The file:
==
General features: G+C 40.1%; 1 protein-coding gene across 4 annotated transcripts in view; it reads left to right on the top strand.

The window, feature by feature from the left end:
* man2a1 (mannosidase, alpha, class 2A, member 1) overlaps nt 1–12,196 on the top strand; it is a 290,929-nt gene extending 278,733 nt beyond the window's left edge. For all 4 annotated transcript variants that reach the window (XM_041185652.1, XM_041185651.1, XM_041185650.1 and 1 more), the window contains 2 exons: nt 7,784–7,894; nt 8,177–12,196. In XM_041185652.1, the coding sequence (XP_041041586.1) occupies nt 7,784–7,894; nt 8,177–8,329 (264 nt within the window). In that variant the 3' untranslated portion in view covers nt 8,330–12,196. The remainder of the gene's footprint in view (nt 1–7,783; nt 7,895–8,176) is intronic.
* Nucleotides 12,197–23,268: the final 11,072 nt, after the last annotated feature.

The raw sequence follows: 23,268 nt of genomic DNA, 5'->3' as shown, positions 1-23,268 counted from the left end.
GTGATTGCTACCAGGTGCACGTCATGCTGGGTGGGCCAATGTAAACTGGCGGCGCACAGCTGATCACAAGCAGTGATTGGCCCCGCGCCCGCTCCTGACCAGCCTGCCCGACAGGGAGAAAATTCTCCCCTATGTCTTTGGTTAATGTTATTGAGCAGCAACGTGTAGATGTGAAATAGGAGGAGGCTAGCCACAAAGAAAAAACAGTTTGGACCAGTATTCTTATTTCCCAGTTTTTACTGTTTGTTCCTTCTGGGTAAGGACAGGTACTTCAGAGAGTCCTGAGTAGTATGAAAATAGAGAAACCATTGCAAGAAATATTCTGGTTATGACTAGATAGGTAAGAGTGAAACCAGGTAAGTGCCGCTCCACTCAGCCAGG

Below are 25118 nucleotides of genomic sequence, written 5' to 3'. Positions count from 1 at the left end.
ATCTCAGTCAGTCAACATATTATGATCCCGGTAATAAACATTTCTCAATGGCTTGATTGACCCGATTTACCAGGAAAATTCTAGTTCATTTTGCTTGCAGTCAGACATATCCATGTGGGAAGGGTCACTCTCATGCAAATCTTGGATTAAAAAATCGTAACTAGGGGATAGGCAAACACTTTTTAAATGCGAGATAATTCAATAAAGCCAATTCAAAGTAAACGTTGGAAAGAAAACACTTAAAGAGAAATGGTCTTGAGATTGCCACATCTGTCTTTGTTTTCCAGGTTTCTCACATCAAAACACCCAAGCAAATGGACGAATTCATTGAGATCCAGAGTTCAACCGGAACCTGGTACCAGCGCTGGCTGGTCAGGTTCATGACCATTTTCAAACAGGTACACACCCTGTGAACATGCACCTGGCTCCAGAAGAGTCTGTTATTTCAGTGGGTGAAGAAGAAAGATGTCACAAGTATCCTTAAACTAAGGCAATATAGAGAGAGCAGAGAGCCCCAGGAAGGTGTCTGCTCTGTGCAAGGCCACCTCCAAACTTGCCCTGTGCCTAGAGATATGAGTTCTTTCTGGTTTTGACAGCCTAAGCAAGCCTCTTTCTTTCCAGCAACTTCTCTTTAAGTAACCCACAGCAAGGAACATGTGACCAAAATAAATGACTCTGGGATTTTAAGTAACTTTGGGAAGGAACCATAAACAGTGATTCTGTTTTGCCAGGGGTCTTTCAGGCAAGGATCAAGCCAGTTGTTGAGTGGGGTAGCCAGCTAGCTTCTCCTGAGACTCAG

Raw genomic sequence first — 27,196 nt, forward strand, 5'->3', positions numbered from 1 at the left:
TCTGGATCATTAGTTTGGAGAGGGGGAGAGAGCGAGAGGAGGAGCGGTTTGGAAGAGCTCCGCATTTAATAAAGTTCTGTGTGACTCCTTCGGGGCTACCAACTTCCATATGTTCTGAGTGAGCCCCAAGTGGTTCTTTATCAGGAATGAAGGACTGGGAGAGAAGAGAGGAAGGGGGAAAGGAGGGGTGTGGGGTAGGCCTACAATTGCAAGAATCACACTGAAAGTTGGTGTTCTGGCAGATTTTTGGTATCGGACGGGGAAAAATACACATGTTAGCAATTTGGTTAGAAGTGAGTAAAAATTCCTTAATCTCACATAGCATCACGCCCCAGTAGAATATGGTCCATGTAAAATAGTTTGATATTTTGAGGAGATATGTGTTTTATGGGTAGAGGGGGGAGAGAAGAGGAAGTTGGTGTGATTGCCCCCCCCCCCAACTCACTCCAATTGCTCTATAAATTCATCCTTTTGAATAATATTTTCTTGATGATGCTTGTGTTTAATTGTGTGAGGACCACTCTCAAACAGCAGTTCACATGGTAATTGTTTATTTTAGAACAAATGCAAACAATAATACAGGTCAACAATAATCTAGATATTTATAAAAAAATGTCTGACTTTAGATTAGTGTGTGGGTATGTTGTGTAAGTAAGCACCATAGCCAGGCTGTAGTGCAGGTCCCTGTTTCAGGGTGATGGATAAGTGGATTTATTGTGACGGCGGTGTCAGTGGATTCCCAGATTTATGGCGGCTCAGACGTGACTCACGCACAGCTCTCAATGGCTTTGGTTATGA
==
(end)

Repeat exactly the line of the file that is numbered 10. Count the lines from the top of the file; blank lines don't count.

TCTGGATCATTAGTTTGGAGAGGGGGAGAGAGCGAGAGGAGGAGCGGTTTGGAAGAGCTCCGCATTTAATAAAGTTCTGTGTGACTCCTTCGGGGCTACCAACTTCCATATGTTCTGAGTGAGCCCCAAGTGGTTCTTTATCAGGAATGAAGGACTGGGAGAGAAGAGAGGAAGGGGGAAAGGAGGGGTGTGGGGTAGGCCTACAATTGCAAGAATCACACTGAAAGTTGGTGTTCTGGCAGATTTTTGGTATCGGACGGGGAAAAATACACATGTTAGCAATTTGGTTAGAAGTGAGTAAAAATTCCTTAATCTCACATAGCATCACGCCCCAGTAGAATATGGTCCATGTAAAATAGTTTGATATTTTGAGGAGATATGTGTTTTATGGGTAGAGGGGGGAGAGAAGAGGAAGTTGGTGTGATTGCCCCCCCCCCCAACTCACTCCAATTGCTCTATAAATTCATCCTTTTGAATAATATTTTCTTGATGATGCTTGTGTTTAATTGTGTGAGGACCACTCTCAAACAGCAGTTCACATGGTAATTGTTTATTTTAGAACAAATGCAAACAATAATACAGGTCAACAATAATCTAGATATTTATAAAAAAATGTCTGACTTTAGATTAGTGTGTGGGTATGTTGTGTAAGTAAGCACCATAGCCAGGCTGTAGTGCAGGTCCCTGTTTCAGGGTGATGGATAAGTGGATTTATTGTGACGGCGGTGTCAGTGGATTCCCAGATTTATGGCGGCTCAGACGTGACTCACGCACAGCTCTCAATGGCTTTGGTTATGA